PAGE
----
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Kaarous 13 points ago +14 / -1

A Bill of Wrongs. A formal, codified list of things that are not, under any circumstance, ever, a civil right.

These things would include abortion, sodomy, Islam, socialism, equality of outcome, and many, many more.

The end of the list would have a clause declaring that any sitting member of the judiciary who makes a ruling effectively establishing anything in the Bill of Wrongs as a civil right, shall be executed by hanging.

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lgbtqwtfbbq 13 points ago +14 / -1

I don't think the US's problems can really be solved with an amendment because its problems are mostly people-based, but I would end jus soli citizenship as it has been a total disaster.

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JustHereForTheSalmon 5 points ago +5 / -0

The problem is people based, but not because they're people, but because literal losers and failures in life are allowed to vote.

Every time I hear it, the more I like a Net Taxpayer voting system. If you want to vote, you have to pay into the system. If you vote yourself gibs, you're suddenly no longer a net taxpayer so you can't keep giving yourself shit. This would create a equilibrium where those who want to be slaves can be slaves and those who want to be free don't have to suffer under the slave majority rule.

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lgbtqwtfbbq 8 points ago +8 / -0

Our problems go far beyond "losers" being able to vote, because a lot of the people who voted our way into this mess were "winners". All the Fortune 500 CEOs pushing for BLM and DIE shit are "winners" by anyone's definition of the word and would gladly vote for the entire third world to move into your neighborhood, higher taxes, more government intervention, etc...

And a lot of them are natural slaves in the sense that they are highly conformist and subservient to a system that rewards them for such conformity. And can't imagine living outside that system despite having the means to do so. The only billionaire in popular culture who doesn't seem to entirely fit this mold is Elon Musk, due to his goal of creating an autonomous Mars colony.

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MacNarratives 1 point ago +1 / -0

Jus sanguinis is a far better system given the realities of international travel and the unsecure nature of our border.

However, I would support a modified version of jus sanguinis that says you can be a citizen, if at the time of birth, at least one parent is a legal resident (as opposed to a citizen) of the US.

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CptLightning 13 points ago +14 / -1

I wouldn't create any, would repeal a few.

16th and 19th would be a good start. 17th too

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Mpetey123 8 points ago +8 / -0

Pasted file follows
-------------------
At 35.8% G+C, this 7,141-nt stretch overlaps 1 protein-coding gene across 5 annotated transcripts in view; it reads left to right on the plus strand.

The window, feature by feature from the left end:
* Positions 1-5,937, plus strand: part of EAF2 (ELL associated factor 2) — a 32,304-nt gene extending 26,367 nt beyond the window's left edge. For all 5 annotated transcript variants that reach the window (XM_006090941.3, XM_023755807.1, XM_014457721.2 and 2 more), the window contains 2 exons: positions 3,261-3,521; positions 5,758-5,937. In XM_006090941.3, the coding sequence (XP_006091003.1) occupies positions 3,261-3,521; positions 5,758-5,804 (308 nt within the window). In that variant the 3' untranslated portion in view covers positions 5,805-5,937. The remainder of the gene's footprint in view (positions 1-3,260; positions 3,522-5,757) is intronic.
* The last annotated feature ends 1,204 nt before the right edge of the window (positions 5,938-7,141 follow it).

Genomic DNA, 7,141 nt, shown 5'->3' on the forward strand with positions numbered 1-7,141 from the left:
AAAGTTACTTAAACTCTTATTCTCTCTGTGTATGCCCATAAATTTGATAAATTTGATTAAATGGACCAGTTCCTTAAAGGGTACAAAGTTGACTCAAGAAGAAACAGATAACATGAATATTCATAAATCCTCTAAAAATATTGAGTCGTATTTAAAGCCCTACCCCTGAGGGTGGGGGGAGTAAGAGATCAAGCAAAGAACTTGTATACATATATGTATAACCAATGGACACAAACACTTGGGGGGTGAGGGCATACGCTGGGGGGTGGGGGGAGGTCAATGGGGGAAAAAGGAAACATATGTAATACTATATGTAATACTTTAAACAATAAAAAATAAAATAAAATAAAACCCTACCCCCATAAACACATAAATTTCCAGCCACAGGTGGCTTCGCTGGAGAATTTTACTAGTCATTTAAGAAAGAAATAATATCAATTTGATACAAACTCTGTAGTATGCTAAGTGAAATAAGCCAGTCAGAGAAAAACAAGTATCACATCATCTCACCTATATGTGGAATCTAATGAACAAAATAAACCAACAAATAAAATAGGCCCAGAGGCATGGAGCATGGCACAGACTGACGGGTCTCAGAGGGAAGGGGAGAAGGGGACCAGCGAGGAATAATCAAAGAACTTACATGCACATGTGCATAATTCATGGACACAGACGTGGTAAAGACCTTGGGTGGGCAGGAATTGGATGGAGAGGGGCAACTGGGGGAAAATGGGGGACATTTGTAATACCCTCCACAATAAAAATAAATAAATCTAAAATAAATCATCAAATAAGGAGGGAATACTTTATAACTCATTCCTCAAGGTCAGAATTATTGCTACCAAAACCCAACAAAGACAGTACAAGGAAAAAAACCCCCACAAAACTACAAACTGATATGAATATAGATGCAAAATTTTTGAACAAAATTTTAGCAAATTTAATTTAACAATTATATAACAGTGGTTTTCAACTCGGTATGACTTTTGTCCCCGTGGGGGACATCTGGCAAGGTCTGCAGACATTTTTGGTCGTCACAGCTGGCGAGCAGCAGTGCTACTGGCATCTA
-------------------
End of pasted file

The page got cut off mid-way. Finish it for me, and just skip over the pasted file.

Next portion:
Good luck on the 19th since women are the majority now.

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MacNarratives 12 points ago +12 / -0

First, additional bills of rights for the modern era:

  1. Right to bodily autonomy (including medical autonomy)
  2. Right to privacy (online data, right to be deleted, right to be anonymous online) - this would render the Patriot Act unconstitutional
  3. Right to online speech (applying 1st amendment to online public forums)

Second, place some limits on existing things that have gotten out of control:

  1. Curtail the power of the administrative state and restore congress as lawmakers as opposed to unelected bureaucrats
  2. Restrict eminent domain to prevent property acquired through eminent domain from being transferred to private companies
  3. Amend the commerce and tax clauses to remove the quasi-police power granted to the federal government during the post-Lochner era - this would render Social Security and Medicare unconstitutional which would fix our budget crisis
  4. Reduce the ability of congress to pass omnibus bills i.e. something like a one-bill one-purpose rule
  5. Amend the war powers clause to re-enshrine that Congress is the body that declares war.
  6. Amend the Treasury Clause to render the private Fed unconstitutional and re-enshrine the Treasury as the sole body that is permitted to control monetary policy and print money

Third, limit corruption:

  1. Ban the revolving door of public official later working for private enterprises that they were supposed to be regulating i.e. 5-10 year prohibition on working in the same private sector as you were working in government
  2. Reorganize federal presidential elections to occur during a much shorter time-frame

Fourth, correct existing amendments:

  1. Repeal the 23rd amendment and abolish the District of Columbia as being a separate entity from the states - can be placed into Virginia or Maryland